Nursing & Healthcare Directories on: The Nursefriendly
Tennessee Nursing Shortage, Short Staffing

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April 6, 2005: New study spotlights shortage of nurses in Tennessee:"The Tennessee Hospital Association and other health care officials today released a study highlighting a statewide nursing shortage. It was blamed primarily on a lack of faculty and classroom and training space at nursing schools."
http://www.volunteertv.com/Global/story.asp?S=3171527

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April 6, 2005: Tennessee: Nursing Shortage Caused by Lack of Professors:"A new report says the nursing shortage is getting worse. Hospitals and doctors offices are afraid that by the year 2020, 47 percent of nursing jobs will go unfilled. So what's the cause? As Volunteer TV's Jeff Williamson explains, it's not a lack of students."
http://www.volunteertv.com/Global/story.asp?S=3171330&nav=4QcHYJoL

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4/5/2005: Tennessee: Lack of Nursing School Training Space Leads to Shortage:"The country continues to face a critical nursing shortage even though more young people are applying to nursing school. The Tennessee Hospital Association announced Tuesday that hundreds of nursing school applicants who could ease the shortage are turned away from programs because of a lack of classroom training space. In Tennessee alone, 384 nursing instructors are needed to meet the nursing education needs."
http://www.newschannel5.com/content/news/10244.asp

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Tuesday, 01/28/03: Tennessee: $1.74M to aid MTSU nursing school:"Middle Tennessee State University will announce today that it has received $1.74 million from a Murfreesboro-based foundation to expand its nursing school and create more scholarships for nursing students. The gift from the Christy-Houston Foundation, which MTSU will try to match with other grants, comes as states are facing a severe nursing shortage. MTSU has been unable to educate as many nurses as it would like because of a lack of space in its 9-year-old building, officials said. ''This is an ambitious and a very aggressive strategic initiative in an area that we believe will address a critical need of the state,'' said Sidney McPhee, the university's president."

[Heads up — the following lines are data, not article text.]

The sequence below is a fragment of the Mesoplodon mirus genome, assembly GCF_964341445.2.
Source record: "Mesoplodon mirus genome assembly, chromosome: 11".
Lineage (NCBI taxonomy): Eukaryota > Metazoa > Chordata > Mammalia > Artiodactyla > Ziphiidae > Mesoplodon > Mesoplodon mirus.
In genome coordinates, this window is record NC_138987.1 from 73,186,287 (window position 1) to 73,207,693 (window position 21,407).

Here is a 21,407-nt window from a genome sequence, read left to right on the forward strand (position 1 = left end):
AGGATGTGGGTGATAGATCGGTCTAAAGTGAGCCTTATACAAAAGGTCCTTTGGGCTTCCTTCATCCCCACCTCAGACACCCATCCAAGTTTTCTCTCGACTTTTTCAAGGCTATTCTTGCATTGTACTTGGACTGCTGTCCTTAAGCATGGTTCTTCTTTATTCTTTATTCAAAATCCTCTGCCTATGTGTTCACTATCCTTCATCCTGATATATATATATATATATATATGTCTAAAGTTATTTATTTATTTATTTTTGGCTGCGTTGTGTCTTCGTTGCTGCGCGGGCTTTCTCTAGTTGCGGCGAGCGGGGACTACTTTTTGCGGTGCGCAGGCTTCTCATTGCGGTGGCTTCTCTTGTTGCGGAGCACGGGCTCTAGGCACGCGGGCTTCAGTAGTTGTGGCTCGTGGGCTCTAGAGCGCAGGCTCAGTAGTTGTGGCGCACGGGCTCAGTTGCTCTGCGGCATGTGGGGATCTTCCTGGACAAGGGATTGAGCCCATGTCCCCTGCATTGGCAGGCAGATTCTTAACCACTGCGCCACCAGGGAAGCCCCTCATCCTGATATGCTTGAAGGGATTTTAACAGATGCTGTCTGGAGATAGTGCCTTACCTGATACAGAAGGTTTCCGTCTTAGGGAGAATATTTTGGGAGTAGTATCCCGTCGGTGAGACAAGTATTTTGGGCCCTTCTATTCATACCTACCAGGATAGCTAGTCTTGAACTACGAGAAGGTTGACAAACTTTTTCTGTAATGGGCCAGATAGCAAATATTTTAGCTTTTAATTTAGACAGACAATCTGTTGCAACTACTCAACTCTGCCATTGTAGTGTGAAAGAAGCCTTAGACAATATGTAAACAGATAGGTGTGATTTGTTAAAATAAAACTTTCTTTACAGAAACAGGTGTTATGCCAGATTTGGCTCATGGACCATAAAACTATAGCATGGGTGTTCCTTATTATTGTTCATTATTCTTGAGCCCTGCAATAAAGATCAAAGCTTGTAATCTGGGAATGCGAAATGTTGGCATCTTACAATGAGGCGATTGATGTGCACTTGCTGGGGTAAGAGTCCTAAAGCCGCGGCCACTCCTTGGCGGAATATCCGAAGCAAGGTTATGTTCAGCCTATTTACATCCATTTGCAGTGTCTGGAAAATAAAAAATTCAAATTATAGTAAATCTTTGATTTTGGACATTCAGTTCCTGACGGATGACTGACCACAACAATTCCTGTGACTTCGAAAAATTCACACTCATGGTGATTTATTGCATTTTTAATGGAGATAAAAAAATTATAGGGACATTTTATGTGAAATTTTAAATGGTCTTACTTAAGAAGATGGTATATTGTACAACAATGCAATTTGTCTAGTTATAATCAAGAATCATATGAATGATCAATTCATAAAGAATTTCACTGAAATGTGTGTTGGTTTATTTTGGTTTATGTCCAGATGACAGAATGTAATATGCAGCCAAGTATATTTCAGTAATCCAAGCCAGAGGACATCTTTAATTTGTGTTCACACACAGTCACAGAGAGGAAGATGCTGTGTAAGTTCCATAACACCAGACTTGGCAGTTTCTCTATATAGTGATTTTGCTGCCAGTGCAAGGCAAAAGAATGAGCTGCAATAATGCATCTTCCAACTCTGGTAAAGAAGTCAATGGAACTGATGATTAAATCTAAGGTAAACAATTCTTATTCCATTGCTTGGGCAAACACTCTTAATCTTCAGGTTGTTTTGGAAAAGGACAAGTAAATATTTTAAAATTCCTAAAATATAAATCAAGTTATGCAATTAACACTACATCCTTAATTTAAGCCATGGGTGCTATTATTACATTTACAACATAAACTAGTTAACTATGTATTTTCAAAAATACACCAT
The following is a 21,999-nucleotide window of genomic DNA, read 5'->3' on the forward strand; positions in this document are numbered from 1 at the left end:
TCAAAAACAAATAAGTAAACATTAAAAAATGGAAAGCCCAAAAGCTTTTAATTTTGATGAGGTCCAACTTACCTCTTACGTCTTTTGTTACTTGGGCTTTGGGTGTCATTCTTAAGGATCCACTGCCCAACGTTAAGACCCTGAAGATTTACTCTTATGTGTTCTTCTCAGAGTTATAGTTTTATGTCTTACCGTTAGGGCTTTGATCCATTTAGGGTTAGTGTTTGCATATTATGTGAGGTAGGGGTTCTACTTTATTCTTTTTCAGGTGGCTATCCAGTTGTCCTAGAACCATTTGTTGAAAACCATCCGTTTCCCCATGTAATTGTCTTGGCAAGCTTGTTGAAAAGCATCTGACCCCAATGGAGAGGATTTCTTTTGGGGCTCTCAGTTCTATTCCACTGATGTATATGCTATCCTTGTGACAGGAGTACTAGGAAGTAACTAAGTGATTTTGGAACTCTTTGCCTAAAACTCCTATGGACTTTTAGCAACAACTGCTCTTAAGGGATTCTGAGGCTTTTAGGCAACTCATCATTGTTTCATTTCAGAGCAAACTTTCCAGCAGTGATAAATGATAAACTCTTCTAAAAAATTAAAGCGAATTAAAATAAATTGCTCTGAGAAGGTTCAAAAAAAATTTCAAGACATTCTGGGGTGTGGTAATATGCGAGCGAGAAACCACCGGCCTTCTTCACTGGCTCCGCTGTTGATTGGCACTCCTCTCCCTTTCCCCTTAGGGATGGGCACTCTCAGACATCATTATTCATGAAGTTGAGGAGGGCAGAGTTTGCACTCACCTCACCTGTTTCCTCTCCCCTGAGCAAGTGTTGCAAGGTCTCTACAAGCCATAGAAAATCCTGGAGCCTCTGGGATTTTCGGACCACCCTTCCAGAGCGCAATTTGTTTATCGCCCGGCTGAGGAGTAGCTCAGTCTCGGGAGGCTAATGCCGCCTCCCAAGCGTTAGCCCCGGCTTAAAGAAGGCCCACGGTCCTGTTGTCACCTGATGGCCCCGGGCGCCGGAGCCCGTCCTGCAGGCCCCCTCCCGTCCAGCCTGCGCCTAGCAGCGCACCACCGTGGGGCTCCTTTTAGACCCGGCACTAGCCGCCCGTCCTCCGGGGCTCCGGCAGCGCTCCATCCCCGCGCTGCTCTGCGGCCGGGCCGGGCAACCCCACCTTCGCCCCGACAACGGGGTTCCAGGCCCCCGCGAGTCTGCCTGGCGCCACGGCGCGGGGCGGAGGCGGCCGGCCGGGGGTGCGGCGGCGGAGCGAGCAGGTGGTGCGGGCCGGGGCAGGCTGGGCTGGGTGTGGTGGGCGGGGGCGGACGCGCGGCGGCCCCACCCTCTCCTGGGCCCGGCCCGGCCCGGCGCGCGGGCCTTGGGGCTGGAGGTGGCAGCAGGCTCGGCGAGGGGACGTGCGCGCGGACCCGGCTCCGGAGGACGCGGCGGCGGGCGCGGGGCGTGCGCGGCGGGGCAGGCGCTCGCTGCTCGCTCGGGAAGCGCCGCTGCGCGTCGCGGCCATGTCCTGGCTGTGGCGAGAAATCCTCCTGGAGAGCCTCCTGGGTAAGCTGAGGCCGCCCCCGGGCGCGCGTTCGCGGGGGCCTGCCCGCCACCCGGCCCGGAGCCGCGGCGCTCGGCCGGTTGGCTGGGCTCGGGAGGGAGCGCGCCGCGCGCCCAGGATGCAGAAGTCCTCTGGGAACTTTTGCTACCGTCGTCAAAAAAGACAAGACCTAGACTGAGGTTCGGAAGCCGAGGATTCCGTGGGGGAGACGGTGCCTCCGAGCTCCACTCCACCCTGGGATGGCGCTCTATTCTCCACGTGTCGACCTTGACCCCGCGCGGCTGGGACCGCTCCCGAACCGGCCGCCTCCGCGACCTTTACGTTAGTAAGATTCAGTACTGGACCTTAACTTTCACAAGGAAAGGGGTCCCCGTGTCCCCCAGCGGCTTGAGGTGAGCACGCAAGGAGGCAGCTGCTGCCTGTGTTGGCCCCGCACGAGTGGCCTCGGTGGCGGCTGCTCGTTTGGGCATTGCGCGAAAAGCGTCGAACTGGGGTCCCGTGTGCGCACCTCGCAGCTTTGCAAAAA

http://www.tennessean.com/education/archives/03/01/28159790.shtml?Element_ID=28159790

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Tue, Jan. 21, 2003: Tennessee: Nursing homes face staff shortage:"In recent years, federal healthcare officials have honed in on neglect and abuse in nursing homes across the nation. Studies have been completed that show a relationship between cases of elder neglect and understaffed nursing facilities. A federal study ordered by Congress earlier this year showed that approximately 90 percent of nursing homes are understaffed. The U.S.Department of Health and Human Services completed the study, which estimates the cost of establishing proper staffing levels at nursing homes nationwide to be approximately $7.6 billion."
http://www.starhq.com/html/localnews/0103/012103Staffing.html

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08 Jan 2003: Tennessee: Importing Nurses: A Solution to Shortage at US Hospitals?:"There is a growing nursing shortage in the United States. The situation is especially serious in Tennessee, where it's predicted that by the year 2020, the state will employ 10,000 to 30,000 fewer registered nurses than it needs. One local entrepreneur wants to provide some short-term relief for this long-term problem."
http://www.voanews.com/article.cfm?objectID=D017EB47-FA3F-4522-8149262D76F474B6